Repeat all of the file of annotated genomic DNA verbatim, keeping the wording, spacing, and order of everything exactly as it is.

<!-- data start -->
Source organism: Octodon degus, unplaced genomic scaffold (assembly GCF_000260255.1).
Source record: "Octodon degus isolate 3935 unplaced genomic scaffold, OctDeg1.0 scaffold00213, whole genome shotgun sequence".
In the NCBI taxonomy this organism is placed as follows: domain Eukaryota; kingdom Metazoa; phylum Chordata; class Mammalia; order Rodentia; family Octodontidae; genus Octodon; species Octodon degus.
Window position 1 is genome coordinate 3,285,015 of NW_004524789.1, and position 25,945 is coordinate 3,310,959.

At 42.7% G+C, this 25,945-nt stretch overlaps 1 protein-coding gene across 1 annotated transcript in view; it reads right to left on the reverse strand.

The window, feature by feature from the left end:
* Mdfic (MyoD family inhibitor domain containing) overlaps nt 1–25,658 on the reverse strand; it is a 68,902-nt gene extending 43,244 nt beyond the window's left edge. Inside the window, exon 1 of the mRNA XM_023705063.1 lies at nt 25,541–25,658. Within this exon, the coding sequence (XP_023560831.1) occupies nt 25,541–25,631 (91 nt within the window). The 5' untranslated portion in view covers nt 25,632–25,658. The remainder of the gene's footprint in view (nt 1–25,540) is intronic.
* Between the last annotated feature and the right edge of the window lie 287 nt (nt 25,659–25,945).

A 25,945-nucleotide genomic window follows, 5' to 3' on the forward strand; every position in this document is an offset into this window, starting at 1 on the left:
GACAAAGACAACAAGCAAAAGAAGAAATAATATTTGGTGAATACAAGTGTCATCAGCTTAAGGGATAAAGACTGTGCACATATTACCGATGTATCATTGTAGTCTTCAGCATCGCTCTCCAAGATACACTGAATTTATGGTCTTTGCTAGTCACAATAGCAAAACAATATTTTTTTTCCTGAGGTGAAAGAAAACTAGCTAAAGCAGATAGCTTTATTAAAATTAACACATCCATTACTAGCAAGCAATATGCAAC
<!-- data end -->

Source organism: Octodon degus, unplaced genomic scaffold (assembly GCF_000260255.1).
Source record: "Octodon degus isolate 3935 unplaced genomic scaffold, OctDeg1.0 scaffold00213, whole genome shotgun sequence".
In the NCBI taxonomy this organism is placed as follows: domain Eukaryota; kingdom Metazoa; phylum Chordata; class Mammalia; order Rodentia; family Octodontidae; genus Octodon; species Octodon degus.
Window position 1 is genome coordinate 3,285,015 of NW_004524789.1, and position 25,945 is coordinate 3,310,959.

At 42.7% G+C, this 25,945-nt stretch overlaps 1 protein-coding gene across 1 annotated transcript in view; it reads right to left on the reverse strand.

The window, feature by feature from the left end:
* Mdfic (MyoD family inhibitor domain containing) overlaps nt 1–25,658 on the reverse strand; it is a 68,902-nt gene extending 43,244 nt beyond the window's left edge. Inside the window, exon 1 of the mRNA XM_023705063.1 lies at nt 25,541–25,658. Within this exon, the coding sequence (XP_023560831.1) occupies nt 25,541–25,631 (91 nt within the window). The 5' untranslated portion in view covers nt 25,632–25,658. The remainder of the gene's footprint in view (nt 1–25,540) is intronic.
* Between the last annotated feature and the right edge of the window lie 287 nt (nt 25,659–25,945).

A 25,945-nucleotide genomic window follows, 5' to 3' on the forward strand; every position in this document is an offset into this window, starting at 1 on the left:
GACAAAGACAACAAGCAAAAGAAGAAATAATATTTGGTGAATACAAGTGTCATCAGCTTAAGGGATAAAGACTGTGCACATATTACCGATGTATCATTGTAGTCTTCAGCATCGCTCTCCAAGATACACTGAATTTATGGTCTTTGCTAGTCACAATAGCAAAACAATATTTTTTTTCCTGAGGTGAAAGAAAACTAGCTAAAGCAGATAGCTTTATTAAAATTAACACATCCATTACTAGCAAGCAATATGCAAC